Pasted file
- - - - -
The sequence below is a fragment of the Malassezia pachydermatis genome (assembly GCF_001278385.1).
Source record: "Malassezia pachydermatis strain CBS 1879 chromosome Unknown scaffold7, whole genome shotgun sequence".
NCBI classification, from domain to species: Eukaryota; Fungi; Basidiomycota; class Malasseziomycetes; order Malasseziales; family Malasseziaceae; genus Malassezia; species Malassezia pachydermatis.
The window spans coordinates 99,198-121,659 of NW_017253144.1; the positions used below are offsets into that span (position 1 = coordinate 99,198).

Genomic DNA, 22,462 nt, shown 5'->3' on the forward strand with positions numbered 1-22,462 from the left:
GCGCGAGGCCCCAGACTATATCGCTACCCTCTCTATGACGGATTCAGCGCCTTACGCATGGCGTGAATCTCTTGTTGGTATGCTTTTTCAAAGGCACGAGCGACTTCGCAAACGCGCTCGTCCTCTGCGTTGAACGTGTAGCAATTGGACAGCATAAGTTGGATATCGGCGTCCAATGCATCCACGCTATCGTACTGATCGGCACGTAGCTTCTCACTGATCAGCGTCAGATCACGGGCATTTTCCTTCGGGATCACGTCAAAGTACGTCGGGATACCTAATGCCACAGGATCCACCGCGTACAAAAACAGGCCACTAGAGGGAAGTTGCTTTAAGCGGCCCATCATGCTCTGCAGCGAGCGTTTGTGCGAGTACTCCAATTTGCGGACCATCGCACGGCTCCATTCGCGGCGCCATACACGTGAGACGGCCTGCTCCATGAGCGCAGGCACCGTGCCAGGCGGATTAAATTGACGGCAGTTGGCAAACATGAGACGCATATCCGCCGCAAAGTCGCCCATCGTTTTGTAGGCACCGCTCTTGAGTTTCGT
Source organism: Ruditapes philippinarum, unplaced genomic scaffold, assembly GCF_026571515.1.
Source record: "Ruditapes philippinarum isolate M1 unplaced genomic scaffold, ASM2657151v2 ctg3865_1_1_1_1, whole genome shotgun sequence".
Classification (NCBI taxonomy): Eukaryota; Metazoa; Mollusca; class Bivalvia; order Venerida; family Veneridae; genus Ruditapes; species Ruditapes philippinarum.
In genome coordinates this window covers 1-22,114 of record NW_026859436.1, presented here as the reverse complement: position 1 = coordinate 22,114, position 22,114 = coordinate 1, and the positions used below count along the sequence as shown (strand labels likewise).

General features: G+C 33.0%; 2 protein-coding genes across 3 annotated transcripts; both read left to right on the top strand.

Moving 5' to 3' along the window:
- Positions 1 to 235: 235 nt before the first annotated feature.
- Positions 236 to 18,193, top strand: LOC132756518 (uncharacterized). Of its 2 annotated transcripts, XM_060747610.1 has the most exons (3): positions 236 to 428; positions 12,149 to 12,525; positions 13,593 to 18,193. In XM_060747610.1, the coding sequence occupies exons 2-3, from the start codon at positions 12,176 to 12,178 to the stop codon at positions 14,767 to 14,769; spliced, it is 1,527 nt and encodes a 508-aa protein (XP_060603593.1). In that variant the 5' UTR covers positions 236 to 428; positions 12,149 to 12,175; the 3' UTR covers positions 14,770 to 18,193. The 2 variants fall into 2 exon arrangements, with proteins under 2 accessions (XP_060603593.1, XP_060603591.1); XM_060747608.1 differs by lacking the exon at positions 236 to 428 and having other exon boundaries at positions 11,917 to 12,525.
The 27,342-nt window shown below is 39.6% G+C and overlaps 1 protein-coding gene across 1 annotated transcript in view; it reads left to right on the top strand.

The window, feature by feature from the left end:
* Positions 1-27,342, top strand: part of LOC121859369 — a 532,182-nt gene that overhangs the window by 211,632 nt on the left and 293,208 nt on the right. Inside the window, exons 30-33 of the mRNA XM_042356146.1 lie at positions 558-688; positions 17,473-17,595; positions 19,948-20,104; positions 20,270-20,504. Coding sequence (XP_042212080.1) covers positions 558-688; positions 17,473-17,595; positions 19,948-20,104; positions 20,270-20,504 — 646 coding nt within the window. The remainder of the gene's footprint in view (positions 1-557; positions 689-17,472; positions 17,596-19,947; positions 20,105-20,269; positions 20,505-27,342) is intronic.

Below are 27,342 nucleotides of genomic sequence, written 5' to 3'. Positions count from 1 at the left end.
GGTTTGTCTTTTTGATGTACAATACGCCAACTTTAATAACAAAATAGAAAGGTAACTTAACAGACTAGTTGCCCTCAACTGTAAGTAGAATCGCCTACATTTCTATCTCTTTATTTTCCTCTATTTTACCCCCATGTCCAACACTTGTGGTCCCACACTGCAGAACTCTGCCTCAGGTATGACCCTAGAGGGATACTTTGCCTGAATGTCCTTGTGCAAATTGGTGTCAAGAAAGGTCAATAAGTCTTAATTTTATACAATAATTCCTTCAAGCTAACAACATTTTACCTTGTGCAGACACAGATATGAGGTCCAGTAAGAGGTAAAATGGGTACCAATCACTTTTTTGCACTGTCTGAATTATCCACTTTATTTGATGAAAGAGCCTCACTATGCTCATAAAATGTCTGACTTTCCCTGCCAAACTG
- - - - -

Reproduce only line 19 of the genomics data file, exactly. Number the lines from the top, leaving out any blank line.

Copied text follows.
GGTTTGTCTTTTTGATGTACAATACGCCAACTTTAATAACAAAATAGAAAGGTAACTTAACAGACTAGTTGCCCTCAACTGTAAGTAGAATCGCCTACATTTCTATCTCTTTATTTTCCTCTATTTTACCCCCATGTCCAACACTTGTGGTCCCACACTGCAGAACTCTGCCTCAGGTATGACCCTAGAGGGATACTTTGCCTGAATGTCCTTGTGCAAATTGGTGTCAAGAAAGGTCAATAAGTCTTAATTTTATACAATAATTCCTTCAAGCTAACAACATTTTACCTTGTGCAGACACAGATATGAGGTCCAGTAAGAGGTAAAATGGGTACCAATCACTTTTTTGCACTGTCTGAATTATCCACTTTATTTGATGAAAGAGCCTCACTATGCTCATAAAATGTCTGACTTTCCCTGCCAAACTG